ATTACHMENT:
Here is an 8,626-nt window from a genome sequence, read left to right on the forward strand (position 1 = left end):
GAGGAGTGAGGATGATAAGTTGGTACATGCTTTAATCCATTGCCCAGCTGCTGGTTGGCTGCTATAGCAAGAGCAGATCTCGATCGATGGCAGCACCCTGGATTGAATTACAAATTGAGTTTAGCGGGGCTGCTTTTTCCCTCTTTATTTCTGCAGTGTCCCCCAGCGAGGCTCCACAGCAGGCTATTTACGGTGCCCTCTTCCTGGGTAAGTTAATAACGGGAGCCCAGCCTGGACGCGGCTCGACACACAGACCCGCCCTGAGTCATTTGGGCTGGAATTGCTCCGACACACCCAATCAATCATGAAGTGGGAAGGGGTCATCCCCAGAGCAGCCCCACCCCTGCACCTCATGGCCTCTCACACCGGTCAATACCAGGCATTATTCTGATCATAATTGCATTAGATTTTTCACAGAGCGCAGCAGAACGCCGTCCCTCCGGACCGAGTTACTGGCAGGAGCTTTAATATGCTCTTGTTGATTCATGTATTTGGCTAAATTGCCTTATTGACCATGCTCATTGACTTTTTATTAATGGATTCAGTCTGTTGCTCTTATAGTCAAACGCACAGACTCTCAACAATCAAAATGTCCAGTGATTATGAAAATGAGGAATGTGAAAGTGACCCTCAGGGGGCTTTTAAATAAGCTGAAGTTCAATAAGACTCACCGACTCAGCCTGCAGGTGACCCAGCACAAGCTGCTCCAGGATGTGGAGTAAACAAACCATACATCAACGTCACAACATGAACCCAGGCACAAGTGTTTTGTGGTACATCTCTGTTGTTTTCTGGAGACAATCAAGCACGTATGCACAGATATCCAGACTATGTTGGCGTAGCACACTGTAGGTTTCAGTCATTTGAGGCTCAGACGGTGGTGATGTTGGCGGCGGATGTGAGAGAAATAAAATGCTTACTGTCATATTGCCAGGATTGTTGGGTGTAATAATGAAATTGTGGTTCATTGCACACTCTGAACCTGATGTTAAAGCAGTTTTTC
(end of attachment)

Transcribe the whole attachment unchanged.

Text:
Here is an 8,626-nt window from a genome sequence, read left to right on the forward strand (position 1 = left end):
GAGGAGTGAGGATGATAAGTTGGTACATGCTTTAATCCATTGCCCAGCTGCTGGTTGGCTGCTATAGCAAGAGCAGATCTCGATCGATGGCAGCACCCTGGATTGAATTACAAATTGAGTTTAGCGGGGCTGCTTTTTCCCTCTTTATTTCTGCAGTGTCCCCCAGCGAGGCTCCACAGCAGGCTATTTACGGTGCCCTCTTCCTGGGTAAGTTAATAACGGGAGCCCAGCCTGGACGCGGCTCGACACACAGACCCGCCCTGAGTCATTTGGGCTGGAATTGCTCCGACACACCCAATCAATCATGAAGTGGGAAGGGGTCATCCCCAGAGCAGCCCCACCCCTGCACCTCATGGCCTCTCACACCGGTCAATACCAGGCATTATTCTGATCATAATTGCATTAGATTTTTCACAGAGCGCAGCAGAACGCCGTCCCTCCGGACCGAGTTACTGGCAGGAGCTTTAATATGCTCTTGTTGATTCATGTATTTGGCTAAATTGCCTTATTGACCATGCTCATTGACTTTTTATTAATGGATTCAGTCTGTTGCTCTTATAGTCAAACGCACAGACTCTCAACAATCAAAATGTCCAGTGATTATGAAAATGAGGAATGTGAAAGTGACCCTCAGGGGGCTTTTAAATAAGCTGAAGTTCAATAAGACTCACCGACTCAGCCTGCAGGTGACCCAGCACAAGCTGCTCCAGGATGTGGAGTAAACAAACCATACATCAACGTCACAACATGAACCCAGGCACAAGTGTTTTGTGGTACATCTCTGTTGTTTTCTGGAGACAATCAAGCACGTATGCACAGATATCCAGACTATGTTGGCGTAGCACACTGTAGGTTTCAGTCATTTGAGGCTCAGACGGTGGTGATGTTGGCGGCGGATGTGAGAGAAATAAAATGCTTACTGTCATATTGCCAGGATTGTTGGGTGTAATAATGAAATTGTGGTTCATTGCACACTCTGAACCTGATGTTAAAGCAGTTTTTC